Friday, February 15, 2013

Student Growth Measures: A Lesson from Nature

Growing up on a farm, I'm quite familiar with growth.  We grew all kinds of things in rural central Ohio - corn, wheat, cows, chickens, you name it.  And so it is interesting to me that we are now talking about growing student learning.  A few observations that we learned on the farm  may help us understand student growth better.

Farmers know that the seed matters.  They select the right seed with the right fertilizer to get the best yield for their crop.  Next, you need to know how to prepare the soil.  Good farmers go out and pick up large rocks that might stunt the young plant's growth, tilling the soil until it is fine and ready for the implanted seed.  Once the soil is ready, you have to know just the right time to plant the seed, when and how to cultivate it so that weeds are removed.  All of this is a lot of work and takes a lot of knowledge and skill.

But of course, there is more.  If all it took were the knowledge and skill of the farmer, we would have bumper crops each year.  Sometimes, a blight or mildew get to the crop and keep the seeds from growing.  Sometimes there's too much rain at an unfortunate time in the cycle, or not enough rain. Infestations of insects or a neighbor's herd of cows can wreak havoc on the growth that the farmer so carefully planned.   Sun, temperature, rainfall - lots of variables outside the farmer's control also influence how that seed will grow.

As a Value Added Leader in Ohio and one trained by ODE as a trainer in the new Student Learning Objective process, I can speak to the issue of student growth measures with some authority.  I understand the numbers better than most and have worked with dozens of schools to analyze their data.  From my knowledge of math and my personal experience working with school data, let me tell you without equivocation: you can NOT use these numbers as part of a teacher's evaluation.  Period.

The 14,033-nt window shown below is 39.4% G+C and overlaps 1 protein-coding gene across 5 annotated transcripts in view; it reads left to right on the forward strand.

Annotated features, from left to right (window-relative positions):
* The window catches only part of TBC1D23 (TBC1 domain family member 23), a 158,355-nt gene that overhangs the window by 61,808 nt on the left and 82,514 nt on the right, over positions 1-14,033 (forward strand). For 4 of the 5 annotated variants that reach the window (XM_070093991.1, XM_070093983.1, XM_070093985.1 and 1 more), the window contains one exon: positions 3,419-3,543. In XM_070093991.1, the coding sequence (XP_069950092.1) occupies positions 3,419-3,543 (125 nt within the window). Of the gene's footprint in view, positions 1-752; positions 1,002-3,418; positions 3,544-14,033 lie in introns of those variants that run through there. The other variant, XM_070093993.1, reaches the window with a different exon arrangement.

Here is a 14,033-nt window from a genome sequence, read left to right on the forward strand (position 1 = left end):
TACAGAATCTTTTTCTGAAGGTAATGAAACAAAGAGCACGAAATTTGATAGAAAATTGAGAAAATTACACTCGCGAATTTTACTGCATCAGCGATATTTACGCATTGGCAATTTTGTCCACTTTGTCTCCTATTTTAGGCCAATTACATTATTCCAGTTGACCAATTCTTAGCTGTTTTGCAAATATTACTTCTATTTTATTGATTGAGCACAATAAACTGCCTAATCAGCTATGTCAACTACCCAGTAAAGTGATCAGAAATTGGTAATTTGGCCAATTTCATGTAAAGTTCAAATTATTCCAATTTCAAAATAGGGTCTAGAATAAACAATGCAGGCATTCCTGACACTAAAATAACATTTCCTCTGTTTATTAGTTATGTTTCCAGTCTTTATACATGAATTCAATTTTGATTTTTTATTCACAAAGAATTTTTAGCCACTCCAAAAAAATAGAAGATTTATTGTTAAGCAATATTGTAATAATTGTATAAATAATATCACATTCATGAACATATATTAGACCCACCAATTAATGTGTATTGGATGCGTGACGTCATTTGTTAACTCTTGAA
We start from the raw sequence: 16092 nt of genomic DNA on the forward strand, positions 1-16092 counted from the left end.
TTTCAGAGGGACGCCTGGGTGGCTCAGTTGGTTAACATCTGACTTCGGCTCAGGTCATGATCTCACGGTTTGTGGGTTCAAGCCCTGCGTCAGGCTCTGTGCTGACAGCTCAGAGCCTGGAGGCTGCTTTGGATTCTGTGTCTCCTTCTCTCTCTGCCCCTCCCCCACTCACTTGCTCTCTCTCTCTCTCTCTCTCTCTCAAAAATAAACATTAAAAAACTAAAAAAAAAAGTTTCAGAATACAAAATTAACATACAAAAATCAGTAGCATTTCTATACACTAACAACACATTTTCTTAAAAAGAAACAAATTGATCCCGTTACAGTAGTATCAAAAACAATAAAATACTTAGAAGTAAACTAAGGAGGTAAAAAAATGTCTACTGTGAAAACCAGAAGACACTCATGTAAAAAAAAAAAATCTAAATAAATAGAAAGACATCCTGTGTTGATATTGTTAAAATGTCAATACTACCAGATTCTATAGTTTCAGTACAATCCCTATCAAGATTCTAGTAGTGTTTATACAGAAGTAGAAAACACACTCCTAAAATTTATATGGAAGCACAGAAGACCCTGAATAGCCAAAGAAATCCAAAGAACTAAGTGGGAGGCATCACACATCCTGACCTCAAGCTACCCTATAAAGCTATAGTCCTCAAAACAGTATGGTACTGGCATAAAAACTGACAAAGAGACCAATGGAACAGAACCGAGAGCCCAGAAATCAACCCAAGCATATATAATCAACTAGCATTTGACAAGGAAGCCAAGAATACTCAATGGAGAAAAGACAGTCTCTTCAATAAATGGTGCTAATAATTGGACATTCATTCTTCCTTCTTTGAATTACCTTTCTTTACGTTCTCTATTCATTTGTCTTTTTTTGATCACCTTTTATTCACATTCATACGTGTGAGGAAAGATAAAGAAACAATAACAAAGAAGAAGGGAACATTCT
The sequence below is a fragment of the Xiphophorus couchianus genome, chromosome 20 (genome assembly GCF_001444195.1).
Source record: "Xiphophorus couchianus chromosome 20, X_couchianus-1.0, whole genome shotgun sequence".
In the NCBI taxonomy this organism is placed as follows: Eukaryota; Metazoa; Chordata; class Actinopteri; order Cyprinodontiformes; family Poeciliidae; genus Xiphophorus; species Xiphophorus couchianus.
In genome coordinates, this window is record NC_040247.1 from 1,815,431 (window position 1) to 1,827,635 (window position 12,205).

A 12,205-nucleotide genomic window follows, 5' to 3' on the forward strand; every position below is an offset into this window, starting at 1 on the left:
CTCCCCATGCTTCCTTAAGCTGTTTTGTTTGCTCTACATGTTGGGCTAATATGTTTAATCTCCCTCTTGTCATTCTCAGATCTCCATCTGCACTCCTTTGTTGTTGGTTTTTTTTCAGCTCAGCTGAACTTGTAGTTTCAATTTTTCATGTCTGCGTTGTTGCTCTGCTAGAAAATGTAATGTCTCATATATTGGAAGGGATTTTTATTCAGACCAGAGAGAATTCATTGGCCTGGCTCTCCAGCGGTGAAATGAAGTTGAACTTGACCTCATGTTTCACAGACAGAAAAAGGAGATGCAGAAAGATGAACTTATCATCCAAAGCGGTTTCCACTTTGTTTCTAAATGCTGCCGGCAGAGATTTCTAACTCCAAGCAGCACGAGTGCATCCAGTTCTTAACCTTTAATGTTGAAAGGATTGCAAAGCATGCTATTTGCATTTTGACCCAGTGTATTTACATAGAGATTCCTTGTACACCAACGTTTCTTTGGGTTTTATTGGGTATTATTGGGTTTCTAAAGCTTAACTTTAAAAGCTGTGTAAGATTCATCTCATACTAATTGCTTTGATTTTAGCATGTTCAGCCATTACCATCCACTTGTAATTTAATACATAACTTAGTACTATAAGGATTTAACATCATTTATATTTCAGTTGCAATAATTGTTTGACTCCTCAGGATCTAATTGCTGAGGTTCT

Like the farmer, a good teacher has skills and knowledge about how to reach students and cause academic growth, but also like the farmer, there are many factors outside of a teacher's control that impact these numbers.  Truancy and mobility issues definitely impact student growth.  Alignment of the district's curriculum can affect the growth.  Length of time on task is another important factor, and is generally outside of a teacher's control.  Some districts provide 90 minutes of math a day - others have 45 minutes.  Guess which one will be rated a more effective teacher?  The size of your class can impact growth.  Excellent teachers with 22 students in a class may be effective one year only to be told that they are ineffective the next when they have classes of 32 students.

Analyzing data with school personnel from dozens of Ohio schools has convinced me of this:  only the educators working inside the system can really interpret the data and use it to make decisions.  Legislators in Columbus positively, absolutely, under no circumstances can use this data to make a judgment on the effectiveness of a teacher.  Period.  Exclamation point.  End of story.

I'm not going to rate a farmer on the success of one crop, and we should NOT evaluate a teacher on the results of one test.

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